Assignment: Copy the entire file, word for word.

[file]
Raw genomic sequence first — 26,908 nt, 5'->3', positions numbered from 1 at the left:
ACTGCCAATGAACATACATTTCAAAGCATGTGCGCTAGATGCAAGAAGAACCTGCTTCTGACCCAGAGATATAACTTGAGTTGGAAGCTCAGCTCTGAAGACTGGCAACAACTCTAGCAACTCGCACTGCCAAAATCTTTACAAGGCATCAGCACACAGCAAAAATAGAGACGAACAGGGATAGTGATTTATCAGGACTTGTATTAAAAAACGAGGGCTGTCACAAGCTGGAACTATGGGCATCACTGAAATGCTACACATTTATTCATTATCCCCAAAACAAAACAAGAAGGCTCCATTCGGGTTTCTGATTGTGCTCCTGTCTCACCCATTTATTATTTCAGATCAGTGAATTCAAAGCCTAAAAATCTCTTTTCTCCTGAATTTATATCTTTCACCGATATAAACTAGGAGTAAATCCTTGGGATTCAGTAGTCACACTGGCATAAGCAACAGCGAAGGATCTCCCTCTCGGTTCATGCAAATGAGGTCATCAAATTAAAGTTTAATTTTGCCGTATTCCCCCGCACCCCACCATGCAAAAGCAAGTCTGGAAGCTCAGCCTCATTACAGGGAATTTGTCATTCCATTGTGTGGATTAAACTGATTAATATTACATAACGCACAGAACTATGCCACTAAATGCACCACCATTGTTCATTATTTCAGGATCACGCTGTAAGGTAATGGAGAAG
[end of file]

Raw genomic sequence first — 26,908 nt, 5'->3', positions numbered from 1 at the left:
ACTGCCAATGAACATACATTTCAAAGCATGTGCGCTAGATGCAAGAAGAACCTGCTTCTGACCCAGAGATATAACTTGAGTTGGAAGCTCAGCTCTGAAGACTGGCAACAACTCTAGCAACTCGCACTGCCAAAATCTTTACAAGGCATCAGCACACAGCAAAAATAGAGACGAACAGGGATAGTGATTTATCAGGACTTGTATTAAAAAACGAGGGCTGTCACAAGCTGGAACTATGGGCATCACTGAAATGCTACACATTTATTCATTATCCCCAAAACAAAACAAGAAGGCTCCATTCGGGTTTCTGATTGTGCTCCTGTCTCACCCATTTATTATTTCAGATCAGTGAATTCAAAGCCTAAAAATCTCTTTTCTCCTGAATTTATATCTTTCACCGATATAAACTAGGAGTAAATCCTTGGGATTCAGTAGTCACACTGGCATAAGCAACAGCGAAGGATCTCCCTCTCGGTTCATGCAAATGAGGTCATCAAATTAAAGTTTAATTTTGCCGTATTCCCCCGCACCCCACCATGCAAAAGCAAGTCTGGAAGCTCAGCCTCATTACAGGGAATTTGTCATTCCATTGTGTGGATTAAACTGATTAATATTACATAACGCACAGAACTATGCCACTAAATGCACCACCATTGTTCATTATTTCAGGATCACGCTGTAAGGTAATGGAGAAG